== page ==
DALLAS - Women from Code Pink, along with a few male allies, recently picketed the Bank of America on Inwood and Lemmon.
The action was part of "Stop Corporate Greed," which thousands of Occupy groups, MoveOn councils, and Jobs with Justice chapters all over the nation participated in.
Women in Texas had plenty of other reasons to be angry. A new sonogram law has taken effect requiring women seeking abortion to have an intrusive vaginal sonogram taken, a discussion of the photos with an attending physician, followed by a day long waiting period.
The widely read "Doonesbury" comic strip has started publicizing this law with a story line that has a young women told to report to the "shaming room" when she first asks for help.
A speaker at the March 10 action said that calling it "governmental rape" was understating the law's significance.
In its last session, the Texas legislature cut off funding for any clinic offering abortions, then went further and ended funding for any women's clinic associated with an organization that offers abortions elsewhere.
The immediate target is Planned Parenthood, which may have to close hundreds of clinics in the state unless the federal government can find a way to fund them.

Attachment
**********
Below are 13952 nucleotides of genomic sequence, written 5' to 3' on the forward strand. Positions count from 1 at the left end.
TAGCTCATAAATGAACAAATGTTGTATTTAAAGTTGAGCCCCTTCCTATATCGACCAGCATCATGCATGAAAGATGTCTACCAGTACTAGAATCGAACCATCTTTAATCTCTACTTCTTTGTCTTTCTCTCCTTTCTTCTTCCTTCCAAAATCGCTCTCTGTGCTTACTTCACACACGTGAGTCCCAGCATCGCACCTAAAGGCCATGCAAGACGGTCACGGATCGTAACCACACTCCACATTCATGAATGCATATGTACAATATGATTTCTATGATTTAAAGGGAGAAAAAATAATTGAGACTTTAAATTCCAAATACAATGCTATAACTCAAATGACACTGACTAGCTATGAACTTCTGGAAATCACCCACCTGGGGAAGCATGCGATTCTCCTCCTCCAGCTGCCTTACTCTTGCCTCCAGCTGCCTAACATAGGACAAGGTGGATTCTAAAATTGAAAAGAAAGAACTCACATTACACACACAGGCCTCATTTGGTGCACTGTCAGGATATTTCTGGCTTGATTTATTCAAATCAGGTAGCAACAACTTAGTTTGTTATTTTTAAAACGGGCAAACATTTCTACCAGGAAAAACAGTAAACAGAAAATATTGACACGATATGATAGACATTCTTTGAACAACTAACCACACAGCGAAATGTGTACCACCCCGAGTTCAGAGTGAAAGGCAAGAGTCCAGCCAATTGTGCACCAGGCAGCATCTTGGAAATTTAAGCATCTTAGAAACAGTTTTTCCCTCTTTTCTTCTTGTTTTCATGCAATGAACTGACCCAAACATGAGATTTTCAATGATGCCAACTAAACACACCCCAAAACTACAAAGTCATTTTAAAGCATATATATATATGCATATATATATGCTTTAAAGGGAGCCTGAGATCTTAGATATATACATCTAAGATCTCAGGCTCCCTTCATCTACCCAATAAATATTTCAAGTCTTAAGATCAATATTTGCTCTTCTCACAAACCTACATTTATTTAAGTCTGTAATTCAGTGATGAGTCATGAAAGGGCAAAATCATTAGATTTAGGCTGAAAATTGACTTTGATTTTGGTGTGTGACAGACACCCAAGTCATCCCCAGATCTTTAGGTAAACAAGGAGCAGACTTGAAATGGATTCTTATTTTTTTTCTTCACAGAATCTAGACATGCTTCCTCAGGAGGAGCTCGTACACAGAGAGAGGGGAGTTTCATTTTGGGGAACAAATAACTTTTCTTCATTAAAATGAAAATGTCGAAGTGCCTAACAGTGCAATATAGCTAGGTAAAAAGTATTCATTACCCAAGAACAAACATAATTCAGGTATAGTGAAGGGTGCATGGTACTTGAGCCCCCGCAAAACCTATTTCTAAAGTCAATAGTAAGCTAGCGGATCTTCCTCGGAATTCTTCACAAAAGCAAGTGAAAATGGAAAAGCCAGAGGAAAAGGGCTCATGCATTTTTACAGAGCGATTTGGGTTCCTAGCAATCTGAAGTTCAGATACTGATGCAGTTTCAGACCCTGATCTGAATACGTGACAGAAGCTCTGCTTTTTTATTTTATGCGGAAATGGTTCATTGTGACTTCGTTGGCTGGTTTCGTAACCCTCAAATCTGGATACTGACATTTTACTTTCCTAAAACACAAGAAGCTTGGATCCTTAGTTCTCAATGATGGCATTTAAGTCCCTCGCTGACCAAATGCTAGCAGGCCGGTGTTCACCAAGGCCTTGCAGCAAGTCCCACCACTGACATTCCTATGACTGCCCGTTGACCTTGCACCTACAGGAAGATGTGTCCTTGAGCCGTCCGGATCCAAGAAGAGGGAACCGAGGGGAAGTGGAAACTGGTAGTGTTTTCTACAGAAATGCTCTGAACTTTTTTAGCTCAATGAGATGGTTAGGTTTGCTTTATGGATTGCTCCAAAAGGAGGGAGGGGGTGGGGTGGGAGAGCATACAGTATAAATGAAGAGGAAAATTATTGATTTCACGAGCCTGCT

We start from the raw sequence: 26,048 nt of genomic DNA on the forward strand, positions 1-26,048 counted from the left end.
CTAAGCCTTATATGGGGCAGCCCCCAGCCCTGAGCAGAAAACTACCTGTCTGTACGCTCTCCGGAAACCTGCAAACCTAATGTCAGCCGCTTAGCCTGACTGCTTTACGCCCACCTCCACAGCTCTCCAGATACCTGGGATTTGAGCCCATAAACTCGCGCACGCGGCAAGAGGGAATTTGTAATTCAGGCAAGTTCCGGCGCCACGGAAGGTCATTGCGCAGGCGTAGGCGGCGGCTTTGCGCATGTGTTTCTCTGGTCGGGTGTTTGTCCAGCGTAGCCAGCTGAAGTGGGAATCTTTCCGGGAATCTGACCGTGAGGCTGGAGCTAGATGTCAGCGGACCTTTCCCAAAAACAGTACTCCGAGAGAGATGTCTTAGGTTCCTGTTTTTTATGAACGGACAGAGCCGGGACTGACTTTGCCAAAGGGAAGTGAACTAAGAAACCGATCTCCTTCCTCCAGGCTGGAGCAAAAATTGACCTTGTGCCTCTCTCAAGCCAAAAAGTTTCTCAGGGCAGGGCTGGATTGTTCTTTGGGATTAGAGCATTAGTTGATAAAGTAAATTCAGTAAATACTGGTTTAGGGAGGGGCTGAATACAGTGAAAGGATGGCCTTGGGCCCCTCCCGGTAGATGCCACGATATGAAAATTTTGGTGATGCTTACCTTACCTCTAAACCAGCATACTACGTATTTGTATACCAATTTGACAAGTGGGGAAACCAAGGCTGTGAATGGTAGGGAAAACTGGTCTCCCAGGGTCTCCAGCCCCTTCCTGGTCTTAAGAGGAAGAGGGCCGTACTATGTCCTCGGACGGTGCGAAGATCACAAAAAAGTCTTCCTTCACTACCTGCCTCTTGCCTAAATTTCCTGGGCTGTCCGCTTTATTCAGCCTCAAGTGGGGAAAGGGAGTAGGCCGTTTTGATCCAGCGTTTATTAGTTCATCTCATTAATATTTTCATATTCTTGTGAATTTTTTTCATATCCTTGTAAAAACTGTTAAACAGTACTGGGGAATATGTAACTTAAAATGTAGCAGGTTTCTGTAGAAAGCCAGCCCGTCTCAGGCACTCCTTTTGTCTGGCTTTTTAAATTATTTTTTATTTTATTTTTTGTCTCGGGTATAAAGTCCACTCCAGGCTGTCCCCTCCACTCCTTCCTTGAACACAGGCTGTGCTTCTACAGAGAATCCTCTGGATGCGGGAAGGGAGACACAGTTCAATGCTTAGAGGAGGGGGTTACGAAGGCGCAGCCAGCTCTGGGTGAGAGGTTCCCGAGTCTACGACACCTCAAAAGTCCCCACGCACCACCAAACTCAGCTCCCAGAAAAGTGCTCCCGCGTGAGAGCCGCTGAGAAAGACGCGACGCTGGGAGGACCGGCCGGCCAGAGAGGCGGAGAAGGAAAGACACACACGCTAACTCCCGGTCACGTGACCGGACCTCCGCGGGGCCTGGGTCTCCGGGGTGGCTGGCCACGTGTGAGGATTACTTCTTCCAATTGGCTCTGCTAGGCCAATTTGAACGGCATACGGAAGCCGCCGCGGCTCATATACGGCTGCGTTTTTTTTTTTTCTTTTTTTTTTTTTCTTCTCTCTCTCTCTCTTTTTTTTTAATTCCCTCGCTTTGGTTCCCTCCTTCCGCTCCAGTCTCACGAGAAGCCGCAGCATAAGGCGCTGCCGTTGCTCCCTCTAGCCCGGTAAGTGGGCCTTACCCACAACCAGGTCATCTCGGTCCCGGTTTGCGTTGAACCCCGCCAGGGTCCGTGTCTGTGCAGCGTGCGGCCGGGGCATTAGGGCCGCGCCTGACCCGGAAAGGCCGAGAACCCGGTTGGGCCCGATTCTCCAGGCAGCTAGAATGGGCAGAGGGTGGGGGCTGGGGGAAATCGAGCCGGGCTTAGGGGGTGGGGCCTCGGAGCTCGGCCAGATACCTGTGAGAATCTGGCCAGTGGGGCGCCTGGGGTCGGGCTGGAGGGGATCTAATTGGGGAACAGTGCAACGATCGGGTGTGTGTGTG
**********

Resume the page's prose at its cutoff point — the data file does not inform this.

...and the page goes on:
Low-income women who need help with counseling, birth control, or any kind of personal medical problem will be made to suffer.
Another issue of concern to those at the rally was discriminatory congressional redistricting. A federal court had overturned the Texas legislature's maps, but its decision was appealed all the way to the Supreme Court. Something slightly less discriminatory but still reeking of racism resulted.
A bit of good news is that the federal Department of Justice has turned down the Texas Attorney General's request for approval of the discriminatory Texas Voter ID law that the last legislature passed. It would especially penalize women, seniors, and minorities.
Attorney General Greg Abbott announced that he will continue fighting to implement it.